Yellowstone National Park

By: Matthew Bayles


Yellowstone National Park is well known for it's natural beauty and outstanding geysers. Yellowstone consists of over 500 geysers including Old Faithful, which erupts every 45 - 125 minutes. Yellowstone National Park extends from Wyoming to Montana and Idaho. While some of Yellowstone National Park's landscape has changed over the years, for example, less forests and vegetation in areas such as Mt. Sheridan and Pelican Cone, other areas remain the same. Galatin's landscape, another area in Yellowstone National Park, appears to remain unaffected over time.
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History and Climate of Yellowstone National Park

Approximately 11,000 years ago, one of the many tribes of Native Americans settled in Yellowstone, the Paleo-Indian tribe, hunted and fished along the Yellowstone River until 1806. John Colter, a member of the Lewis and Clark Expedition, discovered this area and nearby tribes. In 1859, Jim Bridger, another explorer, embarked on another expedition, similar to the Lewis and Clark one, and saw the geysers of Yellowstone. Later the Cook-Folsom-Peterson Expedition consisted of three men who traveled from the Yellowstone River to Yellowstone Lake. Near the end of the 18th century, French Trappers also found Yellowstone River (the foundation of Yellowstone National Park) and named it Roche Jaune (translated into Yellow Rock). Yellowstone National Park was officially established on March 1, 1872. Today, Yellowstone is a place of tourism as opposed to being a place of settlement. Also, the average climate of Yellowstone is in the 70°F range in the summer, 30-60°F in the spring and fall, and 0-20°F in the winter. Yellowstone is also very dry because it has a low precipitation rate, with 15.4 inches of rainfall per year, and Yellowstone's climate is changing over time. For example, temperatures there are warmer than they were 50 years ago, and there are 30 less days of snow than in the past.

Events and Activities at Yellowstone National Park

Millions of people venture out to Yellowstone National Park every year to experience all that the park has to offer. The possibilities are listed below.

  • Observe geysers
  • Camp and Hike
  • Go boating
  • Go Bicycling
  • Ski and snowshoe
  • Fish
  • Go on tours
  • Ride horses
  • Participate in Llama packing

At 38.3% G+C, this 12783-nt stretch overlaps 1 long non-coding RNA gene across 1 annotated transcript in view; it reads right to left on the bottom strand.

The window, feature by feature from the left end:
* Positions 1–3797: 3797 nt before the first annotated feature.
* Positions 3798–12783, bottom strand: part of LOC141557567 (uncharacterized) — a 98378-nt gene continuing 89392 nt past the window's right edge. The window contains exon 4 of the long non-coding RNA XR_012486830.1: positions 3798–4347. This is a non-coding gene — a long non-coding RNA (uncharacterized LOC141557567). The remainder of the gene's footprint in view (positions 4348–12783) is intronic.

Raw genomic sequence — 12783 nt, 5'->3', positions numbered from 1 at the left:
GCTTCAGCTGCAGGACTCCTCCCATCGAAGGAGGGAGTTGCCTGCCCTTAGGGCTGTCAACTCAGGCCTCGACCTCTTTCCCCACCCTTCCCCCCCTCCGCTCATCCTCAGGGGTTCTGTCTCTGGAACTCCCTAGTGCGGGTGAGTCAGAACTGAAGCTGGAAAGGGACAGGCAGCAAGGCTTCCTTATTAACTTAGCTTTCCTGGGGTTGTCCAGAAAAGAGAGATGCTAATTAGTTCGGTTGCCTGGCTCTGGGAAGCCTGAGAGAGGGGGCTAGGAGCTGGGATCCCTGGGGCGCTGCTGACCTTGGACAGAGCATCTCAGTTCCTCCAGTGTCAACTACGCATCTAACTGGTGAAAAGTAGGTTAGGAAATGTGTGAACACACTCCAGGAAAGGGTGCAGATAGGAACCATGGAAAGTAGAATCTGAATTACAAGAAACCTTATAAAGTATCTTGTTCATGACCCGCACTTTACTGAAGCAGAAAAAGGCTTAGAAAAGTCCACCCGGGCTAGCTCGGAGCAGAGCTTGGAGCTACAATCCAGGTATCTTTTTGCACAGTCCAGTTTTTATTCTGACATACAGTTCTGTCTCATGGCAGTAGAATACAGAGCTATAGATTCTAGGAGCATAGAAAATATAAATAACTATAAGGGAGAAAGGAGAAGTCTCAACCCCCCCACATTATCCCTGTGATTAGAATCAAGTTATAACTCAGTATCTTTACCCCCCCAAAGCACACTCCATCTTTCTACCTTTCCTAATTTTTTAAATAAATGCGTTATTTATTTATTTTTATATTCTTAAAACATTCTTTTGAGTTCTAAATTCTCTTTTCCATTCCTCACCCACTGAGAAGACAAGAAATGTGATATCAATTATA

• Go on picnics
  • Ride snowmobiles
  • View wildlife
  • Participate in ranger-led events in the summer and winter
Old Faithful Geyser eruption Yellowstone NP

Fascinating Facts of Yellowstone National Park

  • There are over 40 waterfalls at Yellowstone National Park.
  • Yellowstone National Park was established on March 1, 1872, 20 years before Idaho Montana and Wyoming became states.
  • Yellowstone National Park has about 10,000 thermal features.
  • Yellowstone National Park is bigger than Delaware and Rhode Island combined, Yellowstone National Park: 63 miles × 54 miles.
  • 96% of Yellowstone National Park is in Wyoming, 3% in Montana and 1% in Idaho.
  • Yellowstone National Park has approximately 2,000 earthquakes yearly.
  • Yellowstone National Park is an active super volcano; the only active super volcano located on land.
  • Yellowstone National Park had 3,000,000 visitors in one year, beating all other national park records.

Yellowstone National Park's Association with Native Americans

In the 1800's a tribe of Native Americans (Plains Indians) already living in Yellowstone was getting irritated with the white settlers of the United States trying to spread Christianity and wipe out their customs. Eventually, war broke out between the settlers and Native Americans, and at the end of the 1800's all religious groups surrendered authority to the BIA, Bureau of Indian Affairs. Also, during the Lewis and Clark Expedition, Sacajawea accompanied the travelers as they traveled across the Louisiana Purchase, and traveled back to Wyoming when the expedition was a success. Sacajawea had a grave built for her in the plains of Yellowstone National Park, thus associating Yellowstone National Park with Native Americans.